BRUSSELS, May 6 (Reuters) - A small European Union agency that monitors Internet security should have its term extended to see if and how it can deal with cyber attacks such as the one suffered by bloc member Estonia, EU lawmakers said on Tuesday. The European Network and Information Security Agency (ENISA) was set up in 2004 and its term is due to end in March 2009.
EU states have suggested extending the agency’s term by three years, and the EU assembly’s industry committee signalled backing for this -- provided ENISA’s role is rethought.
Lawmakers said ENISA had no remit to deal with cyber attacks such as that experienced by Estonia last year, when the Baltic state accused Russia of causing government websites to crash.
“I cannot see that this body is capable of doing this. It was never given the role to do this. It’s more about information sharing, opening channels,” said Erika Mann, a German socialist.
The agency is based in Heraklion, Greece and has only 50 staff, half of whom are involved in administration.
Euro-MPs believe Internet infrastructure security must be protected more effectively as the EU economy depends increasingly on a trouble-free Web.
“A lot of staff are simply pushing papers, making reports and not doing what we need them to do. It’s something you might see in the Soviet Union. There is an increase in network security problems,” said Reino Paasilinna, a Finnish socialist.
German liberal Alexander Alvaro said an agency that guaranteed network security was needed.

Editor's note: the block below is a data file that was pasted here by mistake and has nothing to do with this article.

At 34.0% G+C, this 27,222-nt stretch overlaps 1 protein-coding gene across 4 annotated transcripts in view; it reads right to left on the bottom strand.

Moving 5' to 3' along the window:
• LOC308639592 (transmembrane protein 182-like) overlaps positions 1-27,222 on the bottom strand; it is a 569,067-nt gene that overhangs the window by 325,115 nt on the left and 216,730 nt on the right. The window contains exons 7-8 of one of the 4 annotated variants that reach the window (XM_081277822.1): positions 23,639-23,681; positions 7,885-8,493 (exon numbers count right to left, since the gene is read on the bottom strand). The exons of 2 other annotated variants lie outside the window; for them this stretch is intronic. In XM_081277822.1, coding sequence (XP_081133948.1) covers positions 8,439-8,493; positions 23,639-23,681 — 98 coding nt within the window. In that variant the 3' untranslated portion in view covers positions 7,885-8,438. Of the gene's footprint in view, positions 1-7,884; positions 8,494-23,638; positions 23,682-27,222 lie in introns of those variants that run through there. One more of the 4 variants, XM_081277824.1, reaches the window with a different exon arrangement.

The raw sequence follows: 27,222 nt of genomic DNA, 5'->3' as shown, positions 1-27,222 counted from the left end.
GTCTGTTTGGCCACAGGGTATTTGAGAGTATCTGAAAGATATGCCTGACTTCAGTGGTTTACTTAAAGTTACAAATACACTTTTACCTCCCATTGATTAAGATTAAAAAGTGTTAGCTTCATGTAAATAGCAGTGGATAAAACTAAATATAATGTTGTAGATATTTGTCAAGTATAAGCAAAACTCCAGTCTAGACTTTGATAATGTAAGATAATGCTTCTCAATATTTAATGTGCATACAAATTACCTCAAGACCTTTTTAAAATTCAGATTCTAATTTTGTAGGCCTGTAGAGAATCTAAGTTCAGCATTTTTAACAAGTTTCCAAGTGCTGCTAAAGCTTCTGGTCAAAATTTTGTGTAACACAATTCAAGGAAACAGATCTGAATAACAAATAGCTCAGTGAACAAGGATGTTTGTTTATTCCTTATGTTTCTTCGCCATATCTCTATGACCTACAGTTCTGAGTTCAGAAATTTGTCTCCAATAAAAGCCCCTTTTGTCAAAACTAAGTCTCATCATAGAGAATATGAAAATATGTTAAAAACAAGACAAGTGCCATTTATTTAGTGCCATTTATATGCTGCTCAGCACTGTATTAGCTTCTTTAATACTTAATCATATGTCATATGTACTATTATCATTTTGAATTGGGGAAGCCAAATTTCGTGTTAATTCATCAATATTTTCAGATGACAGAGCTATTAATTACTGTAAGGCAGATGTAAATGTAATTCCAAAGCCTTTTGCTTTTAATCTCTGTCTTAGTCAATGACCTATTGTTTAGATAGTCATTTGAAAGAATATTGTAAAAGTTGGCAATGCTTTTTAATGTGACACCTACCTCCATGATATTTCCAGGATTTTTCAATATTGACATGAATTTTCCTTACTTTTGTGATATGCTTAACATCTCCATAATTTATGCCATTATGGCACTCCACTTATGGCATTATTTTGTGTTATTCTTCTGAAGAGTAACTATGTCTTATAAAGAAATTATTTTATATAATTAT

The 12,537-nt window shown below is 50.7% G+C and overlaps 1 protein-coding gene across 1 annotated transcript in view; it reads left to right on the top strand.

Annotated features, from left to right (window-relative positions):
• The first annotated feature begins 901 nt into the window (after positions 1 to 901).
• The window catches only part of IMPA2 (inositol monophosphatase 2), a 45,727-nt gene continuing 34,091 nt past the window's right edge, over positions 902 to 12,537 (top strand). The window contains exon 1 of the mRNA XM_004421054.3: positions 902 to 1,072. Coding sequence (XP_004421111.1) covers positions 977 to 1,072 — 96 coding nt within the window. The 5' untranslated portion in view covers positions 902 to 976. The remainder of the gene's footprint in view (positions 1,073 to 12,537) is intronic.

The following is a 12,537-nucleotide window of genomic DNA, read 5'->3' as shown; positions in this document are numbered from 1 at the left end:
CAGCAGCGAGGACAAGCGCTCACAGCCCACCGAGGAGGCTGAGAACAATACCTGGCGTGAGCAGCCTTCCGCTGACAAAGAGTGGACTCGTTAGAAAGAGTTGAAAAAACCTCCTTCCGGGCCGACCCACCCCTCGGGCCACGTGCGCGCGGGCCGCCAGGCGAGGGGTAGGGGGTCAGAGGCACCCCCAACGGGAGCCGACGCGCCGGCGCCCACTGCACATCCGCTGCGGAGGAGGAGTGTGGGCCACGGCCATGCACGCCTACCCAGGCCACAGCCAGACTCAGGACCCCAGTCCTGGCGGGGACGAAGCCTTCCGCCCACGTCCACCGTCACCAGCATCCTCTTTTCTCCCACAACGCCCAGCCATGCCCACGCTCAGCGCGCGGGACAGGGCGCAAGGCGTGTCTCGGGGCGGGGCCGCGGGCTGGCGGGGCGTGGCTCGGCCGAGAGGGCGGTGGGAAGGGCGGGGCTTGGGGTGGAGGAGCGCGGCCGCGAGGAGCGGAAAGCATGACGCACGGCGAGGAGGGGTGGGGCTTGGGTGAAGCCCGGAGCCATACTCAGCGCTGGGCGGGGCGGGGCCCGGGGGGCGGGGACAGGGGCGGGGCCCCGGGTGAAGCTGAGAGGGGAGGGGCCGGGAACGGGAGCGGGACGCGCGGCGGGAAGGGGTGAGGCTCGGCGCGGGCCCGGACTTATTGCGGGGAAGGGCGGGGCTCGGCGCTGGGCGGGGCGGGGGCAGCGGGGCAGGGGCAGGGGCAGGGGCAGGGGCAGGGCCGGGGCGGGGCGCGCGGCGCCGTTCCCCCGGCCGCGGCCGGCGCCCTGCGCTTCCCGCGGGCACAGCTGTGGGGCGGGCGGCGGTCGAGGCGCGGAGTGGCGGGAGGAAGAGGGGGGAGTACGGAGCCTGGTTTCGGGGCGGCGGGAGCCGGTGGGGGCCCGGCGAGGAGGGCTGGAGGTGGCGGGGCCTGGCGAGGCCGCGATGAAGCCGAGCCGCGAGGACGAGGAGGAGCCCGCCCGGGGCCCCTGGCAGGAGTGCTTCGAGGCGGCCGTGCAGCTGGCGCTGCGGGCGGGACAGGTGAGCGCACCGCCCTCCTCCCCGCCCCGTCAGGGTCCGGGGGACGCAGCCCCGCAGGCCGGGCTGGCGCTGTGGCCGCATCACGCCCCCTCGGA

“ENISA is not able to do all that is necessary to guarantee our security. Member states have throttled it. It only has 50 staff with half doing administration,” he said.
“We need a body with wider scope if we are serious about tackling cyber attacks,” Alvaro added.
Angelika Niebler, the German centre-right chair of the committee, said that “As a parliament we will have to put our heads together and think how ENISA should be organised or whether we can tackle network security in another way.”
“There is a majority position in committee, general support for a three-year extension so we will go for that. We will look at staff, allocation of tasks and structure,” Niebler said.
Endorsement by full parliament is due in June or July.
The European Commission had proposed a two-year extension, but a Commission official told the committee a three-year extension was acceptable and would encourage a needed in-depth debate on network security at European level.
Lawmakers said they rejected attempts by the Commission to fold ENISA into a new pan-EU telecoms regulatory body the Commission has proposed setting up. (Editing by Tim Pearce)